First, I routinely deliver authentic feedback. I do not gloss over my real impressions to make conversations easier.  One entrepreneur recently gave me this feedback about my style when I worked with him and his co-founder on their internal dynamics:

It's easier to polish the surface than excavate the messy, rotten roots. But that work is so important because the rot is what kills. You're the best I've seen at noticing the mess, inviting it, and sitting with it.

Of course, I don’t go that deep in an initial call. I don’t spend my entire life excavating rot, but I am really good at listening carefully and offering my thoughts based on the experience I’ve had. I’m not always right, but I’m almost always honest.
Second, I began to wonder today about the temptation to soft-pedal feedback to women or other people who might have a more difficult time raising money. Please trust me: this is EASIER. We have a happy call. I ask some decent but not-that-probing questions. You ask your questions. We hang up. I send you an email two weeks later saying we’ve decided to pass because [insert generic reason here]. 

I realized today that I think that’s a tremendous disservice to companies, especially when those companies are led by less-privileged people in the venture ecosystem. Those people need quality feedback more than anyone in order to quickly strengthen their fundraising muscles. Let’s say you give feedback that an idea feels small. Perhaps they’ll stick with their plan. Perhaps they’ll knock it out of the park. Perhaps discerning feedback will cause a reconsideration that will pay huge dividends. Perhaps they’ll stay with their plan, have a failure, and remember the next time to try something bigger.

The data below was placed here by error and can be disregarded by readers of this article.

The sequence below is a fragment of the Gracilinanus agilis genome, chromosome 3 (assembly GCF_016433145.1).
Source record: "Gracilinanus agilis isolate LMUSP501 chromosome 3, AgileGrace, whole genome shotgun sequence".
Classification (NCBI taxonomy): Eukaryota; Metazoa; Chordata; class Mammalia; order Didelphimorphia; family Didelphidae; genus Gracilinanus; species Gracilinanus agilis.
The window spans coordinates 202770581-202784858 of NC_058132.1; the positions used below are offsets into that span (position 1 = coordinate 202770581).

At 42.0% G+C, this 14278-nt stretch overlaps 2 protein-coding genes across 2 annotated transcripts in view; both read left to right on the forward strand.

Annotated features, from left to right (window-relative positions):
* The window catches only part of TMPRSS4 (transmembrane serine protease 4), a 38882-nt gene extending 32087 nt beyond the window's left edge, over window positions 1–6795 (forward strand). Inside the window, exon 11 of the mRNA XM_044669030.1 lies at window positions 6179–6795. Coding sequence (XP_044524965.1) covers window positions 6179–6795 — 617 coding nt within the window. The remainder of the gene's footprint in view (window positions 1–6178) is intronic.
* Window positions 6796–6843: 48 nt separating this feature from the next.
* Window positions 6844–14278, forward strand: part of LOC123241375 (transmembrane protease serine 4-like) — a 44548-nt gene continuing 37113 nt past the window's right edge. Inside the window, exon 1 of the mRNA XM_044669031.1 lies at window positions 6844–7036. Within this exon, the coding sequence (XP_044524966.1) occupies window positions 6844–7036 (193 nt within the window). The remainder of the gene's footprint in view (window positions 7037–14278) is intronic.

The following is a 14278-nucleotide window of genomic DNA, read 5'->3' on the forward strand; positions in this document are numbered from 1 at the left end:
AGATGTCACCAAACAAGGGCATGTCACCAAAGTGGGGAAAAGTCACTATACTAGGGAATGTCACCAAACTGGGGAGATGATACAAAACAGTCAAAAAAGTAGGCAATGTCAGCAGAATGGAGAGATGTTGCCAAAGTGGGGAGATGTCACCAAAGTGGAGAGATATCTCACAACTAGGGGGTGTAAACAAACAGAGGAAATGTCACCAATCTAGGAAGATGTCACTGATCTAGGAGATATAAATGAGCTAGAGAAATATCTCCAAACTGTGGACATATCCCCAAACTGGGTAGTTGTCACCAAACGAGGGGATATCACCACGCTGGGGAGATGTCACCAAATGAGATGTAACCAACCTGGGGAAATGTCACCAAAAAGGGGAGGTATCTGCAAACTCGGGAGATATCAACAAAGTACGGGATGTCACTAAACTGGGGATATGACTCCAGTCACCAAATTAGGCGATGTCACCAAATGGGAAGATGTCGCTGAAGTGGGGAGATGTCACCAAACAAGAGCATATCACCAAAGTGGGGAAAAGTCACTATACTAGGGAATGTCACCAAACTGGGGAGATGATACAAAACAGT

I don’t know.

But I decided today that I’m going to continue to provide the kind of feedback that I believe is most valuable. I’m going to do this even at the risk of being unpopular.

In this episode, I inadvertently stumbled on our first anti-theme: If you prefer not to hear authentic feedback from an investor in real-time during a pitch, please don’t ask to meet with us. 

On the other hand, if you’re the kind of entrepreneur who relishes hard questions and loves outside challenges from people who provide them after careful listening and with little attachment, we want to talk to you. 

Entrepreneurs often ask investors what they contribute to the companies they invest in. 

Here’s our new answer: MergeLane gives authentic feedback. We take the time. We tell you the truth from our perspective, knowing you can take it or leave it. We regularly hear from portfolio CEOs that they do not get our level of feedback from any of their other investors. So maybe – just maybe – that is enough.

Want to learn more about how conscious leadership can be a game changer for you and your team? We want to tell you.